Families is powered by Vocal creators. You support Paige Jones by reading, sharing and tipping stories... more

Families is powered by Vocal.
Vocal is a platform that provides storytelling tools and engaged communities for writers, musicians, filmmakers, podcasters, and other creators to get discovered and fund their creativity.

How does Vocal work?
Creators share their stories on Vocal’s communities. In return, creators earn money when they are tipped and when their stories are read.

How do I join Vocal?
Vocal welcomes creators of all shapes and sizes. Join for free and start creating.

To learn more about Vocal, visit our resources.

Show less


Just because they’re your parent doesn’t mean they can’t be toxic.

Imagine this. Your significant other starts manipulating you early in your relationship. You don’t recognize it right away because you trust this person. They haven’t done anything to you that you recognize as harmful. You just notice that once in a while, they make you feel guilty for hanging out with your friends instead of them. Then, things get more intense. They start lying to you, and when you finally get the courage to confront them, they turn it around on you, making you question yourself. Making you not trust your own instincts. They start calling you all the time and getting upset when you can’t answer right away no matter if you’re working, if your phone is dead, or if you’re doing something important for yourself. Your feelings don’t matter. You don’t matter. You’re there as a tool for your significant other to use to help feed their own ego.

Now imagine what’s been described above isn’t your significant other. The actions described are your parent. 

Society has brought us up to believe that our family is the only constant in our lives and we should consider ourselves lucky to have them. We should put up with all sorts of behaviors we normally wouldn’t allow because they are our family. “Blood is thicker than water” has become code for “I’m your family and even though I’ve disrespected you way past your boundaries, you should brush it under the rug and move forward.”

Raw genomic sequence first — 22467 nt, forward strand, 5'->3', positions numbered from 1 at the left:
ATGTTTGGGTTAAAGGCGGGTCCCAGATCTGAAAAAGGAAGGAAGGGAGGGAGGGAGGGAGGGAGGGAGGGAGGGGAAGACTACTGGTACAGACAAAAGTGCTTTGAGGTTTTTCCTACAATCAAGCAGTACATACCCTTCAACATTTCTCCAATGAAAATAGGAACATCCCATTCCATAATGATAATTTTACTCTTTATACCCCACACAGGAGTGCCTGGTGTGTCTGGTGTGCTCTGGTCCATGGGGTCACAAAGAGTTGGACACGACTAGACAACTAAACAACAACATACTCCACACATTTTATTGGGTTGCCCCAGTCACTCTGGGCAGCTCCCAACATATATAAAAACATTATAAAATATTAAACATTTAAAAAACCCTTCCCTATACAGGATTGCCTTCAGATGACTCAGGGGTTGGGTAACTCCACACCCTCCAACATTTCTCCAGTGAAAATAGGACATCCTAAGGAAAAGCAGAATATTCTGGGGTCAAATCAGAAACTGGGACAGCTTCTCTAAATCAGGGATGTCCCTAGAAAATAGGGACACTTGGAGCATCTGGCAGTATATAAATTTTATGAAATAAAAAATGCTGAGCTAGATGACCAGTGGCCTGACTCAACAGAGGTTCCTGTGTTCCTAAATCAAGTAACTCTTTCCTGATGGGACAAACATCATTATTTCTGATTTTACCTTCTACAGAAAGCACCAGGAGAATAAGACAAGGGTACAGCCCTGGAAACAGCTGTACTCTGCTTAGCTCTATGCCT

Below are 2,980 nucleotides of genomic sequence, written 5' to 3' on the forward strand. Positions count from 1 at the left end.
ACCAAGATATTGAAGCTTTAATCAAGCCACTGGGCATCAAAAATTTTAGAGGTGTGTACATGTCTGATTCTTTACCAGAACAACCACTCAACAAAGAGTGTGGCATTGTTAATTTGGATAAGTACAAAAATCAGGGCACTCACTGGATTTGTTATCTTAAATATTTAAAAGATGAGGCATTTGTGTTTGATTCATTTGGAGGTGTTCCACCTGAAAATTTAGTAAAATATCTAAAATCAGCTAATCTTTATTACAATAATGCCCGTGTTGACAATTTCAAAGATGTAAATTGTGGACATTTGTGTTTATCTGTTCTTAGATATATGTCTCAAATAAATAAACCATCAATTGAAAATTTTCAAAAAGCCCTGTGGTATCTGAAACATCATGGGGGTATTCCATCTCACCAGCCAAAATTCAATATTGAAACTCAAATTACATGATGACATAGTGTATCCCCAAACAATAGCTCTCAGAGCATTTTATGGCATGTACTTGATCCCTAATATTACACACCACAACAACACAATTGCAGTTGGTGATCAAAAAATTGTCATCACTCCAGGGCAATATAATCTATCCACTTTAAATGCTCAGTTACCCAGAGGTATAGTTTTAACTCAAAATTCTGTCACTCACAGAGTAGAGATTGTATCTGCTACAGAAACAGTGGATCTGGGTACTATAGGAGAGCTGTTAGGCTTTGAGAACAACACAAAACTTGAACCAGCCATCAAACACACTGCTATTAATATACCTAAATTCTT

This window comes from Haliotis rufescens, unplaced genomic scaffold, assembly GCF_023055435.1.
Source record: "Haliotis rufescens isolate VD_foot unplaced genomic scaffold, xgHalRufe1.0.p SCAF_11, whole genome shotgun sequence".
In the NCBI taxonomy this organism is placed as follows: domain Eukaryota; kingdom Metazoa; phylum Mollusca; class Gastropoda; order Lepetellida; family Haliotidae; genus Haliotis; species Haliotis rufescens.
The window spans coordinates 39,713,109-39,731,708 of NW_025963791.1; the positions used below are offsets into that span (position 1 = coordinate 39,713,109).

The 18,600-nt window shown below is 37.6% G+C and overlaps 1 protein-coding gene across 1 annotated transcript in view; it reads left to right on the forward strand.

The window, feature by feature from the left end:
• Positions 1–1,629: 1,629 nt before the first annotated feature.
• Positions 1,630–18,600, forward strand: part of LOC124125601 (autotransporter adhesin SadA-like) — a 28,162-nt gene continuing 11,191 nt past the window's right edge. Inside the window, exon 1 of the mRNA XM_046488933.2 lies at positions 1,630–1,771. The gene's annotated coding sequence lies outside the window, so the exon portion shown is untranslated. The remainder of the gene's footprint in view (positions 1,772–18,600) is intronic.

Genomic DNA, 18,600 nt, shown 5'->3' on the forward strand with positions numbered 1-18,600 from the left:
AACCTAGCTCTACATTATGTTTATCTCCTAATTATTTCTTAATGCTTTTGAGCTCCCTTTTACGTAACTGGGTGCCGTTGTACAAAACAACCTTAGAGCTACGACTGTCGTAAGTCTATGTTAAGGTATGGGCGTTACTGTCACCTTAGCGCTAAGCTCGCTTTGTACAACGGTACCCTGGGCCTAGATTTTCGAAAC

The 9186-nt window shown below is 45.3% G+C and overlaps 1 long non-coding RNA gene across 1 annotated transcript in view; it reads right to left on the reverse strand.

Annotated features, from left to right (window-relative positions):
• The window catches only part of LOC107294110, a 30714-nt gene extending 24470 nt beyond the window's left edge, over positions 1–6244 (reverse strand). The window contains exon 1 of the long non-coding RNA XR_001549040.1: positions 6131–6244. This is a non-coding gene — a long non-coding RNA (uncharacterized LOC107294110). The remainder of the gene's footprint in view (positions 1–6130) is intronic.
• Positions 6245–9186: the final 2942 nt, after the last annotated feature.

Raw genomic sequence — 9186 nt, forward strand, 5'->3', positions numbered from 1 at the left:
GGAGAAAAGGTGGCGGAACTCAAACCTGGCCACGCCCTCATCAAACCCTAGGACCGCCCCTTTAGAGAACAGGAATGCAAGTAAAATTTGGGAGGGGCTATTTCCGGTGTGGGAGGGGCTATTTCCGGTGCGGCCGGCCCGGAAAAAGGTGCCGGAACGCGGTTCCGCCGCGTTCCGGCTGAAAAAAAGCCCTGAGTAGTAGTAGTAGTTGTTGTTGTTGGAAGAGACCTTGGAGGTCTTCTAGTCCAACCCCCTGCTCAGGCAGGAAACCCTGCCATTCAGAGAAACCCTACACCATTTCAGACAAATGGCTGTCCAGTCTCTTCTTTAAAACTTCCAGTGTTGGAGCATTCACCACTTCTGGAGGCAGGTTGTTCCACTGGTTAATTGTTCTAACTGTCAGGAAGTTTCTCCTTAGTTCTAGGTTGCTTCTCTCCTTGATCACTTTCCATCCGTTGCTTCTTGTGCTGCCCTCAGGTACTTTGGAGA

My experience with this comes from my dad. Ever since I was young, he had been manipulating and controlling me. Starting with small decisions and leading all the way up to the degree I would eventually earn. He tried to make me believe behaviors such as calling me 20 times in a row if I didn’t answer was acceptable. He tried to get between my husband and I, trying to get into my head and constantly reminding me that he was the first man in my life. He would get offended if we didn’t invite him on trips such as our first year anniversary trip and punish me by giving me the silent treatment. I could go on and on with the bizarre behaviors. 

Eventually I had enough. I cut ties with him and it was a struggle. Every day I wondered if I was making the right decision. Feelings of guilt for doing what was best for me had been engrained in my brain since day one. 

But one day, things changed. I stopped constantly thinking of him. I stopped constantly regretting my decision. I started feeling like myself. My anxiety, although not gone, has decreased significantly. I’m learning to stand up for myself, and the happiness I have in my head and heart is nothing I can compare to from previous years when I allowed my dad to be in my life.

Parents are supposed to take care of you. They are supposed to support you and then when you’re an adult, they are supposed to guide you but also respect your boundaries. No matter your boundaries, they are yours. They should be respected.

Just remember that you know yourself. Remember your worth and don’t let anyone, no matter what role they play in your life, question that.

Now Reading
Read Next
The Value of Self